At night the temperature dropped dramatically. I shivered in my sleeping bag. I felt certain I wasn’t going to make it all the way to the top and I’d made this clear before we started. John, Elaine and Barbara have each run numerous marathons. I have no athletic accomplishments. I’d been trailing behind all day.
By day four we crossed the high-altitude desert of the Saddle to Kibo Hut at 15,400 feet. The mountain loomed over us. At midnight we began the final six-hour climb to the summit. At night the terrain — which is mostly loose gravel, called scree — freezes, making it easier to climb. Plus, starting at midnight puts you at the top in time for sunrise.
I felt like my head was going to explode the nausea was so intense. Altitude kills; we were told to be vigilant of the warning signs. Cerebral edema, build-up of fluid around the brain: symptoms include severe headache, loss of balance, fits of anger. Pulmonary edema, build-up of fluid in the lungs: symptom is a liquid wheezing sound. Both kill within hours. The only cure is immediate descent. What would happen if I went any higher? Would I forgive myself if I didn’t try?
After three hours sleep my headache had subsided. I dressed for severe cold, estimated at 20 below zero. Note to self: Never again go camping in winter conditions.
I turned on my headlamp. I had saved my iPod for this part of the climb, having been warned it would be the hardest. I listened to Radiohead’s then-new album In Rainbows. The music energized me.
We followed the mass exodus out of camp and merged into a single-file line. The climb was physically and mentally taxing. The thin air made it difficult to breathe and move. Every three to 10 steps I rested briefly.
There could have been 100 people in the line, yet there was a feeling of solitude. Looking up it was hard to differentiate between climbers’ headlamps and stars. The processional was spiritual, peaceful, beautiful. I gave myself over to the rhythm of the shuffle.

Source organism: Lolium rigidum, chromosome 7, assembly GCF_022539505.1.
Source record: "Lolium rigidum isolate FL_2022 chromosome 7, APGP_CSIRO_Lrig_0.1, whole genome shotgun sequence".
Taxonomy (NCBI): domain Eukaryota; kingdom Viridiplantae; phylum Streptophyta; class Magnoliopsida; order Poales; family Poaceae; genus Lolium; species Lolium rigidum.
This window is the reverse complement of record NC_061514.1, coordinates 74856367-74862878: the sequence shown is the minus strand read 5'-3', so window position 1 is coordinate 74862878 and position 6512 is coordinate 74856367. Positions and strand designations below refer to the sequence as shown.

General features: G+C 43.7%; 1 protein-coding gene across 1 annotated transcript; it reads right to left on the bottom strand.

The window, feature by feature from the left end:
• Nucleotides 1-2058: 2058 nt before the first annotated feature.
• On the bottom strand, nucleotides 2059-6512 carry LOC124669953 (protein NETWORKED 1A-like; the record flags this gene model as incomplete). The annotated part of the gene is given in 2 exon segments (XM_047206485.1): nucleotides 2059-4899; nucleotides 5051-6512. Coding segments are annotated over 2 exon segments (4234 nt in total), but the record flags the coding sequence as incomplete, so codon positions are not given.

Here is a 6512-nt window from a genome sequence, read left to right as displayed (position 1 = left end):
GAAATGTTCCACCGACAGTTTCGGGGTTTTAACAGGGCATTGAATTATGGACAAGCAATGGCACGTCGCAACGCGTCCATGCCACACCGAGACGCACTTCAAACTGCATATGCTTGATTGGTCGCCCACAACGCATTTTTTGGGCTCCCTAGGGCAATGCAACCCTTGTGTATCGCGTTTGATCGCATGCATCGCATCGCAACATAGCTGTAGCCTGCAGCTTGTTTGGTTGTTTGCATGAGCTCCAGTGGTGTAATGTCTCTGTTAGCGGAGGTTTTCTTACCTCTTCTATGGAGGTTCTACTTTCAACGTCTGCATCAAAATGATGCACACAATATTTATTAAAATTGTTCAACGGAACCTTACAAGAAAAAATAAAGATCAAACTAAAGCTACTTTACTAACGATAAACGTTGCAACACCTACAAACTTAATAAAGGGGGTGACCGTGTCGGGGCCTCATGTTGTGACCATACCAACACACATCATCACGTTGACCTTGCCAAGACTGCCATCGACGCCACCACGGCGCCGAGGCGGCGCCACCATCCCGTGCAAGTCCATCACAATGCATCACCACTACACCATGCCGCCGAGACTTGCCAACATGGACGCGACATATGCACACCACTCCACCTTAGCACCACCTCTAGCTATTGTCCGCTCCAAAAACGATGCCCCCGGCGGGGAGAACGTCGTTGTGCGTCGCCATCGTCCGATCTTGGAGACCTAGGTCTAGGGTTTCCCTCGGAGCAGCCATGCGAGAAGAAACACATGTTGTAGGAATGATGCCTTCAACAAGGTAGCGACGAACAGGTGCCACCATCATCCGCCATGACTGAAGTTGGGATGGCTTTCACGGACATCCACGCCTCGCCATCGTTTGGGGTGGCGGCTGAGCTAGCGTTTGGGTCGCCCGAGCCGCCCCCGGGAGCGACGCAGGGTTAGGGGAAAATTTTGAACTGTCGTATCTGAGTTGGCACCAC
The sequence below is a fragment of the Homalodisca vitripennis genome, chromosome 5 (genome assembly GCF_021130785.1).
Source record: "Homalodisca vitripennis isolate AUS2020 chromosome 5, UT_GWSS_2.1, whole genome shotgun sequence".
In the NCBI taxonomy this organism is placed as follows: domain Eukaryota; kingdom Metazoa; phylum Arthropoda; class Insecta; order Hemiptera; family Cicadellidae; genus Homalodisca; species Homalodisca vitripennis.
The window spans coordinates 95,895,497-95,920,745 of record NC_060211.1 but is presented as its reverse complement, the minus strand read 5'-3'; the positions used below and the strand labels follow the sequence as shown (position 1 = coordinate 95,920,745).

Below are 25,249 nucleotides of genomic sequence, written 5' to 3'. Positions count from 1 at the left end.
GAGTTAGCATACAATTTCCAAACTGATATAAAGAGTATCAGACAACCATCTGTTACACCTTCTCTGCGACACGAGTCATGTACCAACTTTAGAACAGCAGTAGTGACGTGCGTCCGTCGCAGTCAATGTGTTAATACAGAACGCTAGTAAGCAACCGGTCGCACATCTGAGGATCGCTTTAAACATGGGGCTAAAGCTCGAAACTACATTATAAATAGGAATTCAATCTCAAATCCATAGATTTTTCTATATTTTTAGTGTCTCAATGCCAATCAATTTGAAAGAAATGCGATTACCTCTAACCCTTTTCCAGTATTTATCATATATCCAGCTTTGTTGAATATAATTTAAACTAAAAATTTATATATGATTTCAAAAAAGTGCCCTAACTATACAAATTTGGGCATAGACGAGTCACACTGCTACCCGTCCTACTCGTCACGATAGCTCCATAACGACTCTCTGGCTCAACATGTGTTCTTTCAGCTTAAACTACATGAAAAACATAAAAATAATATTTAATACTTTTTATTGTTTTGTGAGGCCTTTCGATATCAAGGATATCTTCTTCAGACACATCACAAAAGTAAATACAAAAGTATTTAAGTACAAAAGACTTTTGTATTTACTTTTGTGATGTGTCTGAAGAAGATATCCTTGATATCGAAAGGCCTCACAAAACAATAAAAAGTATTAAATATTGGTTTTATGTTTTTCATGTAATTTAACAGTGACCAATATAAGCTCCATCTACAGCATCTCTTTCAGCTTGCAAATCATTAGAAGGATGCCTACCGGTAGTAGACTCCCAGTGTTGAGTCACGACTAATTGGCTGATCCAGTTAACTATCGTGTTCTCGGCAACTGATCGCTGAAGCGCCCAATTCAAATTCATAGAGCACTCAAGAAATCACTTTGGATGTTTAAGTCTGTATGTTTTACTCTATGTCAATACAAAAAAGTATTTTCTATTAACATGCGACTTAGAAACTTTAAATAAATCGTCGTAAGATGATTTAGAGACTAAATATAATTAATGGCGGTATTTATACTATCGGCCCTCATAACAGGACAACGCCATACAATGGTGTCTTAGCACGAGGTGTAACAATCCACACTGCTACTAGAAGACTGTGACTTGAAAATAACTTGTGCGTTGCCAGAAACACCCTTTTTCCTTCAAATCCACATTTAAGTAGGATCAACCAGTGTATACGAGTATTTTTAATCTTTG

Three hours later we arrived at Hans Meyer Cave at 17,000 feet. Barbara didn’t look well. Hypoglycemia and hypothermia made it impossible for her to continue. She urged us on and hugged us goodbye. Gaspar accompanied her down.
We pushed ahead as others turned back; some were carried. With no end in sight it was time to admit that I too needed to turn back. I paused in front of a woman who stood looking at the face of each climber as they passed. She smiled reassuringly and said, “You’re three minutes away from the top.” I kept going.
It was still dark when John took my picture next to the welcome sign at Gilman’s Point. We had made it to the crater’s snow-capped rim. If we turned back now we would get a certificate. If we continued another 90 minutes we would reach the highest point, Uhuru Peak, and our certificate would have a gold band.
The sun was rising. My headache was back with a vengeance. Michael saw me struggling and took my backpack. “You will make it,” he said, “even if you go slowly slowly.”
Those 90 minutes were the most challenging of my life. It wasn’t until I could see the sign for Uhuru Peak in the distance that I knew I would make it. When I arrived I started to cry. John held me and whispered, “I knew you could make it.”
At 19,340 feet we were above the clouds. The sunrise revealed immense glaciers. Valerian announced we only had 15 minutes to enjoy the view, as it was dangerous to remain at this altitude for long.
Our decent was a relief but also daunting. Valerian moved quickly to gain momentum then dug his heels into the melted scree and slid down 15 metres. It was faster going down but not easier. Elaine and John quickly mastered the technique but I could not find the balance needed to surf the scree.
Michael and Valerian each grabbed hold of one of my arms. For three hours they pulled me along as we surfed the scree at an overwhelming speed. By noon we reunited with Barbara and by evening had arrived at Horombo Hut. We had hiked a total of 14 hours; six kilometres up, 21 kilometres down.
The next morning I could barely move. A final six-hour, 27-kilometre hike stood between me and a shower and real bed. As we concluded our adventure Elaine and John agreed it was the hardest physical challenge they had ever undertaken, harder than any marathon.
After returning home to Toronto I edited together video clips I took on the climb, setting them to the music I’d listened to during that final push to the top. I was reminded of the beauty that surrounded us on Kilimanjaro, the amazement of walking through diverse climate and vegetation zones, the exhilaration of standing above the clouds.
I was thankful I had stopped to marvel at all this, to take pictures and video, even though it often meant trailing behind the group. As I watched the final cut I found myself thinking, “I will climb that mountain again… but first, I have a marathon to run.”
Maybe I’m a sporty fag after all.